• In the Kitchen with my kids — Isil at Smiling like Sunshine shares a delicious soup recipe that her kids love.
  • Papa, the Pancake Artist — Papa's making an incredible breakfast over at Our Mindful Life.
  • Kids won't eat salad? Try this one! — Tat at Mum in Search is sharing her children's favourite salad recipe.
  • Recipe For a Great Relationship — Cooking with kids is about feeding hearts as well as bellies, writes Hannah at Wild Parenting.
  • The Ritual of Mealtimes — Syenna at Gently Parenting Twins writes about the significance of mealtimes in her family’s daily rhythm.
  • Kid, Meet Food. Food, Kid. — Alburnet at What's Next? panicks about passing on her food "issues" to her offspring.
  • Growing Up in the Kitchen — Cassie at There's a Pickle in My Life shares how her son is growing up in the kitchen.
  • Harvesting Corn and History — From Kenna at School Garden Year: The kids in the school garden harvest their corn and learn how much history grows in their food.
  • My Guiding Principles for Teaching my Child about Food — Tree at Mom Grooves uses these guiding principles to give her daughter a love of good food and an understanding of nutrition as well as to empower her to make the best choices for her body.
  • Kitchen Control — Amanda at Let's Take the Metro writes about her struggles to relinquish control in the kitchen to her children.
  • Food — Emma at Your Fonder Heart lets her seven month old teach her how to feed a baby.
  • Kitchen Fun? — Adrienne at Mommying My Way questions how much fun she can have in a non-functional kitchen, while trying to remain positive about the blessings of cooking for her family.
  • Kitchen Adventures — Erica at ChildOrganics shares fun ways to connect with your kids in the kitchen.
  • Kids in the Kitchen: Finding the Right Tools — Melissa at Vibrant Wanderings shares some of her favorite child-sized kitchen gadgets and where to find them.
  • The Kitchen Classroom — Laura at Authentic Parenting knows that everything your kids want to learn is at the end of the ladle.
  • Kids in the Kitchen — Luschka from Diary of a First Child talks about the role of the kitchen in family communication and shares fun kitchen activities for the under two.
  • Our Kitchen is an Unschooling Classroom. — Terri at Child of the Nature Isle explores the many ways her kitchen has become a rich environment for learning.
  • Montessori-Inspired Food Preparation for Preschoolers — Deb Chitwood at Living Montessori Now shares lots of resources for using Montessori food preparation activities for young children in the kitchen.
  • My Little Healthy Eater — Christine at African Babies Don't Cry shares her research on what is the best first food for babies, and includes a healthy and yummy breakfast recipe.
  • Two Boys and Papa in the Kitchen: Recipe for Disaster?MudpieMama shares all about her fears, joys and discoveries when the boys and handsome hubby took over the kitchen.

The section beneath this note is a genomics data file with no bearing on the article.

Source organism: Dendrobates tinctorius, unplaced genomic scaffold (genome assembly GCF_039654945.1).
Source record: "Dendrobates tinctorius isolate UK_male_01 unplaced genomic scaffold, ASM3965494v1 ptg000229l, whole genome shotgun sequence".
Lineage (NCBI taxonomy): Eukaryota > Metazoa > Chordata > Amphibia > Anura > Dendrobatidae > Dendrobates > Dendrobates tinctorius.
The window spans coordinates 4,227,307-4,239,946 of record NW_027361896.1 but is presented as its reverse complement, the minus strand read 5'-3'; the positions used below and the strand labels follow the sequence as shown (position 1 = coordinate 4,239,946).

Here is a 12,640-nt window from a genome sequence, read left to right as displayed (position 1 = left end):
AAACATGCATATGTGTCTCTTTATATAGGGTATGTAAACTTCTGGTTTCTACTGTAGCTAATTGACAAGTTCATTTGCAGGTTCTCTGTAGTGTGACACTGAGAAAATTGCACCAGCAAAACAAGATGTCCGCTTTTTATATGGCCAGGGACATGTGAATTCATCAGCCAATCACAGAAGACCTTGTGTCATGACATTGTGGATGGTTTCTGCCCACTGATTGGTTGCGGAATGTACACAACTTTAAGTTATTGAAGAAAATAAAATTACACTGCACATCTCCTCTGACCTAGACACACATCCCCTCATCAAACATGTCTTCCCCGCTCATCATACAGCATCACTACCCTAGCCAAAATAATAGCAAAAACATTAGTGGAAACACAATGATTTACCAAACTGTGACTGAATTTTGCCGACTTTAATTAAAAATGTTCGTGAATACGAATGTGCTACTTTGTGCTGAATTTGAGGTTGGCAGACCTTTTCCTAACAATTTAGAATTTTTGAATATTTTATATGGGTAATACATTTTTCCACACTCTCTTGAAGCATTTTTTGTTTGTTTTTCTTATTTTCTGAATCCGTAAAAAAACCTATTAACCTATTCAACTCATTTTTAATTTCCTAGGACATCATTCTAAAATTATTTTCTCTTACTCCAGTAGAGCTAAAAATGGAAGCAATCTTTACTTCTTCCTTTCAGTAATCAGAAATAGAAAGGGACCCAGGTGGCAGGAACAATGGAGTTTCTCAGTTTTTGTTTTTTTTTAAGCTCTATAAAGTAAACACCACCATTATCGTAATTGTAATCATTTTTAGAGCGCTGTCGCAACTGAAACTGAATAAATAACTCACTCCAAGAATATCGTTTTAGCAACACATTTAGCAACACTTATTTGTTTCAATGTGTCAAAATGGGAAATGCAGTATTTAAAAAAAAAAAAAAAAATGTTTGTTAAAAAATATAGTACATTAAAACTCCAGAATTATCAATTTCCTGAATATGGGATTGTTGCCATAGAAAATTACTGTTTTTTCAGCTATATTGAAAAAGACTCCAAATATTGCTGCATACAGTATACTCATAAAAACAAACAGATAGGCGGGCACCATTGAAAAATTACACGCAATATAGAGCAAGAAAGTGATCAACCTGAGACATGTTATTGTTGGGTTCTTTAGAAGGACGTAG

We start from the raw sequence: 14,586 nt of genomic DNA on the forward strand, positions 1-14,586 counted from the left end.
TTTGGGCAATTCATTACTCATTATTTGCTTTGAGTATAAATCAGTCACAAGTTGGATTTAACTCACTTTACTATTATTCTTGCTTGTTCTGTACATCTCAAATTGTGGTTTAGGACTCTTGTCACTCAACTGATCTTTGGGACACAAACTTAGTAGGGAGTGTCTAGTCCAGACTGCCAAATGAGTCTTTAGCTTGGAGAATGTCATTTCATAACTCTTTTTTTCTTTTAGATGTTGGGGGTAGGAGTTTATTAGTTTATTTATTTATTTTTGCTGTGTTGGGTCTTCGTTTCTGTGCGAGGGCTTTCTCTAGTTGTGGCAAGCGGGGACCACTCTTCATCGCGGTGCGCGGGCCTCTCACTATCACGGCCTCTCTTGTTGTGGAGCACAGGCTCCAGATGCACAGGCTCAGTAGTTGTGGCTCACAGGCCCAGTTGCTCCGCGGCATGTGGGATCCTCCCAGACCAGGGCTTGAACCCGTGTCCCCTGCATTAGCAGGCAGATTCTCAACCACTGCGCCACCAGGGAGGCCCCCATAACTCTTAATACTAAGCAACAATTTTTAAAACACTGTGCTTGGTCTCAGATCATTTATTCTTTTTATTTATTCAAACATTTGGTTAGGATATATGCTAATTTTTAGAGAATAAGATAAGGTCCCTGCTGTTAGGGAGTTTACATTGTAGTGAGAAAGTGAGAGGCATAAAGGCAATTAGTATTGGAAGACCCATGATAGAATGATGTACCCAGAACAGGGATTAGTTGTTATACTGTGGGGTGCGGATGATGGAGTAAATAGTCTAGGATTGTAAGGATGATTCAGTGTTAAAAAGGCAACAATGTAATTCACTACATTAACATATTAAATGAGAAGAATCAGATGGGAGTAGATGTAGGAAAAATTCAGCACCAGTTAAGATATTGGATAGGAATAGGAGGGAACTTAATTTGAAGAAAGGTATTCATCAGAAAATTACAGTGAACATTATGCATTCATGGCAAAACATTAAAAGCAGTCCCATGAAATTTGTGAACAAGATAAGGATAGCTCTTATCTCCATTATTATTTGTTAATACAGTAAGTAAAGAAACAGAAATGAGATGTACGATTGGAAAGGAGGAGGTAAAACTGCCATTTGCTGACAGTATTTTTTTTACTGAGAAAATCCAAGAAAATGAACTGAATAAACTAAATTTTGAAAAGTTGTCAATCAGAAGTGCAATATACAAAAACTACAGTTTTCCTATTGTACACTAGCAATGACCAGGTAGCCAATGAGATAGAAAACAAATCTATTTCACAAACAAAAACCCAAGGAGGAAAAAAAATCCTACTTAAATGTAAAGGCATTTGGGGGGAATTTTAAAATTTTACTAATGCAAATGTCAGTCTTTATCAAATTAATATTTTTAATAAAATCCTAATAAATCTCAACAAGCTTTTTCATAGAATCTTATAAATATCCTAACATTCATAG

• Food choices, Food treats — Henrietta at Angel Wings and Herb Tea shares her family's relationship with food.
  • learning to eat — Catherine at learner mummy reflects on little M's first adventures with food.
  • The Night My 7-Year-Old Made Dinner — Melodie at Breastfeeding Moms Unite! shares how her 7-year-old daughter surprised everyone by turning what started as an idea to play restaurant into pulling off making supper for her family.
  • Cooking With a High-Needs Toddler — Sylvia at MaMammalia describes how Montessori-inspired activities and a bit of acceptance have helped her overcome hurdles in cooking while caring for a "high-needs" child.
  • Kids in the Kitchen – teaching healthy food choices — Brenna at Almost All The Truth shares her belief in the importance of getting kids into the kitchen using her favorite cookbook for kids to develop healthy food choices now and hopefully into the future.
  • Make Milk, Not War — Tamara at Tea for Three remembers the daily food fights as she struggled to feed a picky eater.
  • teaching baby birds about good food. — Sarah at Small Bird on Fire writes about the ways in which her family chooses to gently teach their son how to make wise food decisions.
  • 5 Ways to Enhance Your Baby or Young Toddler's Relationship with Food — Charise at I Thought I Knew Mama shares simple ways to give your child a healthy beginning to her lifelong relationship with food.
  • Toddler at the Table: 10 Creative Solutions — Moorea at Mamalady shares tips for preventing meal-time power struggles.
  • How My Child Takes Responsibility During His Mealtime... — Jenny @ I'm a full-time mummy shares how she teaches and encourages her 32 months old son on adopting good manners and responsibilities during his mealtimes...
  • megan — Kristin at Intrepid Murmurings shares six tips for overcoming some of the the difficulties of cooking with multiple young sous chefs, and a recipe they all can agree on!
  • How BLW has made me a better parent — Zoe at Mummykins shares how baby-led weaning has changed her approach to parenting.